How To Address Unwanted Food Comments at Work

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Unwanted food comments don’t just come from family and friends; they often come from coworkers as well. Whether you’re working remotely or in-person, food comments can pop up during meetings or in casual conversations. “We don’t know why someone is eating the foods they eat. It could be related to their culture, a medical condition, or because they are in recovery [from an eating disorder],” says Zariel Grullón, RDN, CDN, registered dietitian at Your Latina Nutritionist.

Although people don’t usually have bad intentions when they make unwanted food comments, they can cause real harm, especially for those recovering from chronic dieting or disordered eating. If you’re the one being triggered by food comments at work, it can be overwhelming to set boundaries with coworkers. It may feel awkward or uncomfortable, but there are ways to address these unwelcome comments. We spoke with a dietitian and therapist specializing in eating disorders and disordered eating to share their top tips for coping with triggering food comments from coworkers.

Remember unwanted food comments aren’t facts

When we hear diet-centric comments about food, it can trigger disordered thoughts or behaviors. The media is one of the biggest perpetrators of these comments. Social media is especially tough since it’s full of so-called nutritionists who have received little to no training in nutrition science.

Remember that your coworkers are also victims of diet culture. They hear the same misinformation in the media, and they may internalize it. So, when you hear triggering food comments, Allyson Inez Ford, LPCC, an eating disorder therapist, recommends reminding yourself that just because someone believes something doesn’t make it accurate. “They are speaking from diet and wellness culture misinformation, which we are all surrounded by, unfortunately,” Food says, “and while it is triggering, it is not based on facts; therefore, it’s not something you should take in as your personal truth.”

Be clear about your boundaries

Boundaries may not be everyone’s favorite topic, but they can go a long way for self-care and building healthy relationships, even in the workplace.

The way you go about setting boundaries at work may be a little different than with family or friends. You may not want to share as much personal information, but the foundation is the same. Ford recommends statements like “This topic doesn’t interest me, but I would love to hear your thoughts on ____.” Or, “I’m currently working on my relationship to food and my body and these comments aren’t helpful.”

For in-person interactions, Grullón recommends conveying the message that if it’s not on your plate, it’s none of your business. If you work remotely, Grullón says it’s important to state and uphold your boundaries from the Zoom room to the Slack channel.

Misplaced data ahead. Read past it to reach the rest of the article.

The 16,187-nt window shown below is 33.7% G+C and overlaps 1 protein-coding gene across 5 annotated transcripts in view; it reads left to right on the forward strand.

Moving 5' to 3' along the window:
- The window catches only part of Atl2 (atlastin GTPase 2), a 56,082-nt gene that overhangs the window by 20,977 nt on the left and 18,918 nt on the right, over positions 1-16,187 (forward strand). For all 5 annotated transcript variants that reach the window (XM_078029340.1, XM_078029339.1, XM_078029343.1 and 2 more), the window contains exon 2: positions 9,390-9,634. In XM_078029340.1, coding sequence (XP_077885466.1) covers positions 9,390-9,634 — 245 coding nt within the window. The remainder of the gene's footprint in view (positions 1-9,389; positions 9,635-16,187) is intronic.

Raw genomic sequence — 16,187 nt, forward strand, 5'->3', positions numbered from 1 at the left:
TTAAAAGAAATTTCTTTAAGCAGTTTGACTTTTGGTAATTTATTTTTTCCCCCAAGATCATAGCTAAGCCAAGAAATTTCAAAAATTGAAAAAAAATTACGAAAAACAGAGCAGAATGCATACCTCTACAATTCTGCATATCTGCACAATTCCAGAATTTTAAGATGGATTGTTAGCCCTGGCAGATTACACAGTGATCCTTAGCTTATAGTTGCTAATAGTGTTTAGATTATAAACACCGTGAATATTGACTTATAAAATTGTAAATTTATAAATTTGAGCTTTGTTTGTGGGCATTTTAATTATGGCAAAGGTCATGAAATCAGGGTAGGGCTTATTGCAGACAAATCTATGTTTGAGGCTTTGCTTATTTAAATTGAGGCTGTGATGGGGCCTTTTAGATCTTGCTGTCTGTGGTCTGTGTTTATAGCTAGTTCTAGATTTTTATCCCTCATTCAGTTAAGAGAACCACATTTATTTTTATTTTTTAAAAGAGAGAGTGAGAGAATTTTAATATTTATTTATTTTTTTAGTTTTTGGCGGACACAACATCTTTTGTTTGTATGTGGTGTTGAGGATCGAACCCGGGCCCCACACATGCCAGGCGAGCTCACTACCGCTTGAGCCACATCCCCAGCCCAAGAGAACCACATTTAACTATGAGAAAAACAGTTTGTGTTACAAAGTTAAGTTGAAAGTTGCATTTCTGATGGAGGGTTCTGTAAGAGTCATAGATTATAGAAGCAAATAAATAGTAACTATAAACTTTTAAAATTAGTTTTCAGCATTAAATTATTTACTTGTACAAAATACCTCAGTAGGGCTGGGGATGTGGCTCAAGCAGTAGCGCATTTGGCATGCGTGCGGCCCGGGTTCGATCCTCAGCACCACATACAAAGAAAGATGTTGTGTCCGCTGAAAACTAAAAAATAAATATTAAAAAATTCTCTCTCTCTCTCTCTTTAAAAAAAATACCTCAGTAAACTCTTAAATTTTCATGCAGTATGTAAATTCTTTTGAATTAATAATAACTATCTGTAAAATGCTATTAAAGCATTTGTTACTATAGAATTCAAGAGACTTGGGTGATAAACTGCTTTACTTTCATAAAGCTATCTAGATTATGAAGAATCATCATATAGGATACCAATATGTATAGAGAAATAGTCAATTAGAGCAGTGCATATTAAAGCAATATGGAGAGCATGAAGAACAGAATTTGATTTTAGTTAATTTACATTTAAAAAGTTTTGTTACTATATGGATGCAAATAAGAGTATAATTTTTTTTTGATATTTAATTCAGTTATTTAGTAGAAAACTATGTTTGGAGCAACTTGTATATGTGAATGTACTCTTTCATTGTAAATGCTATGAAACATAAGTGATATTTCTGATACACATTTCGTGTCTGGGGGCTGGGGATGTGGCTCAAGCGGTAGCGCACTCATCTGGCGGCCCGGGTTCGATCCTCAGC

Grullón even recommends contacting your human resources department, if your company has one, and convey that your co-worker’s unwanted food comments are affecting your sense of safety at work.

Build a support system

Finding support inside and outside of work can make a big difference; it’s something that both Grullón and Ford recommend prioritizing. If you have close coworkers that you trust, it may be worth confiding in them. They can help steer group conversations away from diets or at the very least, they can help you feel less alone.

If you work from home, you may not have close relationships with your coworkers, so, finding other local or online communities of people who are recovering from disordered eating or an eating disorder and are committed to a non-diet approach.

Advocate for company policy changes

To get to the root of the issue, if you have the capacity, Ford recommends advocating for company-wide policy changes that center on the needs of those with eating disorders. She says, “You can think of this like a disability accommodation because eating disorders can be incredibly disabling. This would likely include things like banning company wide weight loss campaigns.”

Alternatively, you could try increasing your coworkers’ awareness of these issues by bringing in an expert to speak on the topic of food and nutrition. “It could be helpful to hire dietitians as guest speakers to speak to your workplace about the topic of what to do and not to do in the workplace around food and how to create boundaries,” Grullón says.

Final thoughts

Dealing with food comments at work can be tricky, but there are things you can do to minimize the harm these triggering comments cause. Setting boundaries may be intimidating, but it can help you feel more safe at work. You can also ground yourself in the fact that most of these comments are rooted in misinformation and lean on your support system in and out of work. Finally, if you have the bandwidth, advocating for company wide policy changes can help prevent comments from happening in the first place.

Post source: Well and Good

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